I wish I was a Murakami leading character. They are often beautiful, intelligent, strong and supernaturally intuitive. In fact, they are almost superheroes. This is not a criticism, he manages to make them just human enough for us to identify with them but special enough for us to want to read about them. It doesn’t help that the novels of his that I have read, and it is no small number, are translated so beautifully that his prose is almost poetic. When I stop to think about it his dialogue in IQ84 is unreal, and that’s not the only thing about this novel that is unreal, but he manages to keep it flowing well enough that it doesn’t jar. That’s exactly what I’ve come to expect from him. He defies convention.
IQ84 begins in 1984 and slowly edges its protagonists to a unity that the reader would have thought impossible until at least half way through. The plot centers on Aomame (Green Pea) and Tengo. Tengo is a writer who has a distant, yet strangely intimate relationship with his agent who calls at odd times and dispenses with preamble knowing without ever speaking of it, that Tengo knows it is him on the line. He offers Tengo a morally dubious job that quite literally changes the world. This is just one of the strange relationships in the novel.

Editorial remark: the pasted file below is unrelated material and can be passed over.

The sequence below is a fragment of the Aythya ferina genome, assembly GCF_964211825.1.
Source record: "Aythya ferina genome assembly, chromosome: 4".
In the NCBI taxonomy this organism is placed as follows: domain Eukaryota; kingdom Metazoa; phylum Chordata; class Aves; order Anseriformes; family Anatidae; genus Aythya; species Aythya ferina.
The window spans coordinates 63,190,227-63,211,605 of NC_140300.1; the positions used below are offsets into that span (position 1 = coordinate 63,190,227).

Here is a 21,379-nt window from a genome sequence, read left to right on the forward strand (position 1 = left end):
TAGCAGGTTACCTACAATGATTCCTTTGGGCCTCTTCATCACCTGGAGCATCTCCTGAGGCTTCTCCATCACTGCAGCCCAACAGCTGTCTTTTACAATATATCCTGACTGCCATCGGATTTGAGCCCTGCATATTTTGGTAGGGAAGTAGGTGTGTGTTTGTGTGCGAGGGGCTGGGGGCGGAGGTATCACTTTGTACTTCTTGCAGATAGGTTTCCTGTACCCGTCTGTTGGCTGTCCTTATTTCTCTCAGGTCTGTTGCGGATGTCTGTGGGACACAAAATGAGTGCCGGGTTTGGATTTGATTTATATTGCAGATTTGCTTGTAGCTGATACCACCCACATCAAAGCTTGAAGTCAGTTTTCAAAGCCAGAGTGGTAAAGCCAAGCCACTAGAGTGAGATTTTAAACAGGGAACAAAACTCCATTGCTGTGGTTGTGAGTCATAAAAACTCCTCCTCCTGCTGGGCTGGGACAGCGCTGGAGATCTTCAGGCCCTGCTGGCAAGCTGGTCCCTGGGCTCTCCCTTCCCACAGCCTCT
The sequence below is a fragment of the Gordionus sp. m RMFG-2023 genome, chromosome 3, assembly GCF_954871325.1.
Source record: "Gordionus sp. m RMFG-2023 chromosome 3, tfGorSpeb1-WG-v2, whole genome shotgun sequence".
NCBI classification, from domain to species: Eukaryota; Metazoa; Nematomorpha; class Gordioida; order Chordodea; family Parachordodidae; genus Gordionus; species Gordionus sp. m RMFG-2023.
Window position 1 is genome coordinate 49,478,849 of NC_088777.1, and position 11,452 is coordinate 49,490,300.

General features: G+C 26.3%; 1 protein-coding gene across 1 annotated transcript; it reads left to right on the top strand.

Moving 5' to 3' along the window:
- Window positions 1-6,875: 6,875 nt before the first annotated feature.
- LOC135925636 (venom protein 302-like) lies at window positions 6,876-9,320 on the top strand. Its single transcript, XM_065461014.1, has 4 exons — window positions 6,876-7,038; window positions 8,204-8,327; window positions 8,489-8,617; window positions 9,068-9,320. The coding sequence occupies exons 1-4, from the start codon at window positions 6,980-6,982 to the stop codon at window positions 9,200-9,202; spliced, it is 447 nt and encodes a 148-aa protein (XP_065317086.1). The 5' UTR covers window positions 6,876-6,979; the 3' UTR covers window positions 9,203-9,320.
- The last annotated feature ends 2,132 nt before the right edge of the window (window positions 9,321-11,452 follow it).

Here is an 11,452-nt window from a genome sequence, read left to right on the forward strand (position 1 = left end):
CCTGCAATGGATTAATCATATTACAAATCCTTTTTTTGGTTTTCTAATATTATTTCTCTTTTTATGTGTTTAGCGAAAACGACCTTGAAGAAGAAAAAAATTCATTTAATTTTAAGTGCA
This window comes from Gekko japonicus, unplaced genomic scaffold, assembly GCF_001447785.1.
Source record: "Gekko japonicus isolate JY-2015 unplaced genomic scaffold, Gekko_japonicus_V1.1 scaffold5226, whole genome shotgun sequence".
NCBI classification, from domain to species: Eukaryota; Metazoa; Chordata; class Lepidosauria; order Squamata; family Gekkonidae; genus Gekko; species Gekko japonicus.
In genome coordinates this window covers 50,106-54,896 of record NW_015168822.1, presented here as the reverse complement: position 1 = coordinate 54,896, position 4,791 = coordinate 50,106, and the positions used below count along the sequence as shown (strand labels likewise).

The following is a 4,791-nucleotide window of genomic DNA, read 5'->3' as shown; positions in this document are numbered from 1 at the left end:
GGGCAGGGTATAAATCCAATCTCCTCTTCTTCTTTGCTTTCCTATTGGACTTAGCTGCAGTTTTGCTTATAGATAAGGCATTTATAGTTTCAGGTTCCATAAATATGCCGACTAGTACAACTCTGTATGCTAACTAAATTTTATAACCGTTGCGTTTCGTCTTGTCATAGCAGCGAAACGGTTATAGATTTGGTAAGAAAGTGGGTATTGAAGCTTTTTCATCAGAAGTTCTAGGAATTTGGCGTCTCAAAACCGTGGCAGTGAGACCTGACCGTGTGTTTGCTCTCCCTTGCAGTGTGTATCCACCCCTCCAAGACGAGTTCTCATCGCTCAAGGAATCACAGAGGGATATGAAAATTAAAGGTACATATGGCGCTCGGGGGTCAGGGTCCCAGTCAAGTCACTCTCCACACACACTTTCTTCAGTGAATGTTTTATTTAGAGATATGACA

Interwoven with Tengo’s narrative is Aomame’s. She is a sort of mercenary who ends the lives of men who have mistreated women at the behest of her friend and benefactor, the Dowager. Aomame also makes a decision that changes the world. The plot gradually draws the two closer filling in background details as we go along. Tengo’s relationship with the supernaturally beautiful Fuka-Eri, the writer of the story he ends up rewriting, is explored and the mysterious young woman brings two worlds together. A shadowy religious organization, the Dowager’s wonderful bodyguard and a gnome like private eye character round out the narrative. The plot twists and turns and we gradually realize that the novel is changing shape. Murakami keeps readers interested because he is never predictable and because as I have already said, he does defy convention. He does not disappoint here.
At 1000 pages this may test the dedication of some readers but it was enthralling and too hard to put down.